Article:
The cell-in-cell pathway not only mediates the infection of epithelial cells but also provides virus-bearing tropic cells inside epithelial cells with a shelter to escape from immune attack. A few reports have described the presence of virions in oropharyngeal or nasopharyngeal epithelium [25] [26] and the phenomena of latent or replicating EBV in intro-epithelial B cells [27]. In addition, heterotypic cell-in-cell structure formation between B cells and epithelial cells might also induce the chromosome instability and formation of aneuploidy, which has been reported during the formation of homotypic cell-in-cell structures [28]. However, the exact mechanisms are unclear. These hypotheses can even be applied to chronic periapical granulomas, as it is known that during growth of these lesions, there is a reduction in the vascularity, eventually, leading to the death of centrally placed cells, a process known as avascular necrosis. Thus, cellular cannibalism might probably be the natural survival attempt by these cells. Since cyst did not suffer from such lack of blood supply, cannibalism was not seen in the sections from cystic lesions. Studies have denoted that cellular cannibalism generally denotes aggressive tendency of both benign and malignant tumors, however, no such study till date has been carried-out on periapical pathologies and to the best of our knowledge, this has been the first of the studies to report such kind of features in periapical pathologies in the English medical literature. In recent years, the cell-in-cell structure has aroused broad concerns as increasing evidence has supported its roles in development [29] [30], homeostasis [31], aging [32][33], malignant transformation [34] and tumorigenesis [28] across a wide range of species, exhibiting pathophysiological significance.

More recently, the cell-in-cell structure formation is demonstrated to be able to promote clonal selection and human tumor evolution mediated by cell competition, a mechanism evolved to eliminate less fit cells from a heterogeneous cell population [35] [36]. Further investigations on its molecular mechanisms will undoubtedly provide new clues and targets for the prevention and treatment of viral and other varied infections as well as in carcinogenesis. The chronic periapical granulomas thus reflect a complex interaction of both the immunologic and non-immunologic mechanisms and are the most common pathologies routinely encountered [37]. Thus, further studies are required in this direction so that these histopathological features can direct us regarding the biological behavior of these lesions and thereby lead to proper treatment protocols.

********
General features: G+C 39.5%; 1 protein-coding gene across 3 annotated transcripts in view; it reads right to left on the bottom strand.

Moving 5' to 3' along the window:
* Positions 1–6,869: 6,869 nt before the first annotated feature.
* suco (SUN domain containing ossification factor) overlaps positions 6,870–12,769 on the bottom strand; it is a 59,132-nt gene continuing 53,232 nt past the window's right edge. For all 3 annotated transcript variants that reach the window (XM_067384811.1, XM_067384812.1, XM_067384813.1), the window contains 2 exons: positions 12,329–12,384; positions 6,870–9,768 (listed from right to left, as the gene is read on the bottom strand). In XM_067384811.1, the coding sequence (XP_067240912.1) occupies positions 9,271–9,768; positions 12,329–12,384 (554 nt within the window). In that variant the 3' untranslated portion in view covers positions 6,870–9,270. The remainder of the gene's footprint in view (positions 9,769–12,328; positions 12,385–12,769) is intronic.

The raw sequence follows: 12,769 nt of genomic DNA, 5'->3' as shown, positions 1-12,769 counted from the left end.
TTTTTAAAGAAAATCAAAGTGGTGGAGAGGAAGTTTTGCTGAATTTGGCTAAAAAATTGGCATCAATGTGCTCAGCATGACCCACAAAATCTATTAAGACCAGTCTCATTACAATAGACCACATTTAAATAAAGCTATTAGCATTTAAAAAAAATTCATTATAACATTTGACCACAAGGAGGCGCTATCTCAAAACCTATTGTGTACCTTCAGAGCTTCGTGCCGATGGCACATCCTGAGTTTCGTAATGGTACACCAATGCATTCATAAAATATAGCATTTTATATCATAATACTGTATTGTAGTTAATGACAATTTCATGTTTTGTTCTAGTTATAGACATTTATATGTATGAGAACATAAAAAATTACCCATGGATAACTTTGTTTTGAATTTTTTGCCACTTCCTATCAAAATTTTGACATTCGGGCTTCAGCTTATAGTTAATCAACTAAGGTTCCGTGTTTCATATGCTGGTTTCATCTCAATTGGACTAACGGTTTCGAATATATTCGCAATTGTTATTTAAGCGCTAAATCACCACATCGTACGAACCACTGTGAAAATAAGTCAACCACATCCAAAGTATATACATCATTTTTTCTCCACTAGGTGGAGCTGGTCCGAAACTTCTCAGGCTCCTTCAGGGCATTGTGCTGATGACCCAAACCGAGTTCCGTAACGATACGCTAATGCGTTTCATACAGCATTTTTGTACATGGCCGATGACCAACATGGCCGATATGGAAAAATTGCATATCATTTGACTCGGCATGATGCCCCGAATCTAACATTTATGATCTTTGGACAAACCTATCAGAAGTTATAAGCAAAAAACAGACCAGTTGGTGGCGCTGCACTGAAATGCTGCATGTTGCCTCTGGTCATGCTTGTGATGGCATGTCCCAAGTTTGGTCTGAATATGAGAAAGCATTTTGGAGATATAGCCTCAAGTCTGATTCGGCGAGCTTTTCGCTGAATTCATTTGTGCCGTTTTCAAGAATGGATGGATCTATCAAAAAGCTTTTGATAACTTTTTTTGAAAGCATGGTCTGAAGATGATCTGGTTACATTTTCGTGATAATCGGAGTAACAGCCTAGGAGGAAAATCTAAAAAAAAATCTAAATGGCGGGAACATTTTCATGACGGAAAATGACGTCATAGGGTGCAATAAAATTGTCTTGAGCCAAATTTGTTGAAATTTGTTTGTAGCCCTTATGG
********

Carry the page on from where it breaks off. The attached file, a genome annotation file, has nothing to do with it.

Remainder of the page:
Conclusion

Chronic periapical pathologies are the most routinely encountered lesions in the dental practice. However, not much importance is given on their diagnostic and prognostic aspects. In the present study, we have quoted our observations on the unique cellular composition that was seen in histopathological sections which were then correlated with the clinical and radiological parameters of these lesions. The question arises whether presence of atypical cells from the tissue sections denotes an aggressive clinical behavior as seen in malignant tumors and should be given a due consideration in deciding the treatment protocols for such cases to provide an optimum patient care.


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Author Contributions:
Abhishek Singh Nayyar – Substantial contributions to conception and design, Acquisition of data, Analysis and interpretation of data, Drafting the article, Revising it critically for important intellectual content, Final approval of the version to be published
Ketki P. Kalele – Analysis and interpretation of data, Revising it critically for important intellectual content, Final approval of the version to be published
Kaustubh P. Patil – Analysis and interpretation of data, Revising it critically for important intellectual content, Final approval of the version to be published
Guarantor of submission
The corresponding author is the guarantor of submission.
Source of support
None
Conflict of interest
Authors declare no conflict of interest.
Copyright
© 2016 Abhishek Singh Nayyar et al. This article is distributed under the terms of Creative Commons Attribution License which permits unrestricted use, distribution and reproduction in any medium provided the original author(s) and original publisher are properly credited. Please see the copyright policy on the journal website for more information.